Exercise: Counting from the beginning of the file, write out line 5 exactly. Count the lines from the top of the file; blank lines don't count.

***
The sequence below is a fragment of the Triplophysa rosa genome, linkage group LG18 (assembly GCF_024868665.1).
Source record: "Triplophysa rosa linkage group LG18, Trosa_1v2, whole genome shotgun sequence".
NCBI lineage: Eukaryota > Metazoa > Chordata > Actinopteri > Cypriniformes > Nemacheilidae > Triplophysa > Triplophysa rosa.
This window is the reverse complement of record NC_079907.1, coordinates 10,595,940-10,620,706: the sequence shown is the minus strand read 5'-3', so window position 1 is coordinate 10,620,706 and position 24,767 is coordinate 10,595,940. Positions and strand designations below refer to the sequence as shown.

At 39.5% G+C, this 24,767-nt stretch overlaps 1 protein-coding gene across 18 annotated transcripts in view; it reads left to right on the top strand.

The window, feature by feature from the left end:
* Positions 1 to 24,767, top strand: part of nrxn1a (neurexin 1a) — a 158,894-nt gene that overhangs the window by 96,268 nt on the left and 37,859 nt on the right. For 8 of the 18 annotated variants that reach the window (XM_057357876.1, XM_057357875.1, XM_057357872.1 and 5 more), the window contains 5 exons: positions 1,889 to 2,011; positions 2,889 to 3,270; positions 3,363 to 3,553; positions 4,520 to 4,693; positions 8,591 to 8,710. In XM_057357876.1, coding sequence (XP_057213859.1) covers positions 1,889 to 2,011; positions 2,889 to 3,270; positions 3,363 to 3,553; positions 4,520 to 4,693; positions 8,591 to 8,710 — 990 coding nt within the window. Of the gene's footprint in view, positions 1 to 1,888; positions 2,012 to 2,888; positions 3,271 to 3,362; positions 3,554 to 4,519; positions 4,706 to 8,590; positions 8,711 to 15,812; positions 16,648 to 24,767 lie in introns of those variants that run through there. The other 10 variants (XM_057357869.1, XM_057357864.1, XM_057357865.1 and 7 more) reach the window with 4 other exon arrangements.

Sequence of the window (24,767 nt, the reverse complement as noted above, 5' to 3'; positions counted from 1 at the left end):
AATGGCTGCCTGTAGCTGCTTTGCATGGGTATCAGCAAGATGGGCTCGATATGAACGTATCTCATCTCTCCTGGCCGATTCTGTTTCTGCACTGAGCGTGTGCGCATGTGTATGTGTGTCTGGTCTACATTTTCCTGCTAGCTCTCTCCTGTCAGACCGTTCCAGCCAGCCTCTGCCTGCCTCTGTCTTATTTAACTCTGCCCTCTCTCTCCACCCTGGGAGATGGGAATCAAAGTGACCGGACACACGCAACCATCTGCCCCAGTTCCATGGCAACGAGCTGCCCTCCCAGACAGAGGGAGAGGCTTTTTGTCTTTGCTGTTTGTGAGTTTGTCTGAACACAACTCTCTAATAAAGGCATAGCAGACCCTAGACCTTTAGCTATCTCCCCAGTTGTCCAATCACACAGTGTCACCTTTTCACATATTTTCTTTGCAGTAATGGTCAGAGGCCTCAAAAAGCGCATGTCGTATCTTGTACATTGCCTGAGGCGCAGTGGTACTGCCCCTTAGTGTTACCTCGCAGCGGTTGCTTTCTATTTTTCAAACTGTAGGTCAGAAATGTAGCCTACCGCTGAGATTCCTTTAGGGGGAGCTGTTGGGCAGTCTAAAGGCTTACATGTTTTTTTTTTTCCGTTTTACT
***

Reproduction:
At 39.5% G+C, this 24,767-nt stretch overlaps 1 protein-coding gene across 18 annotated transcripts in view; it reads left to right on the top strand.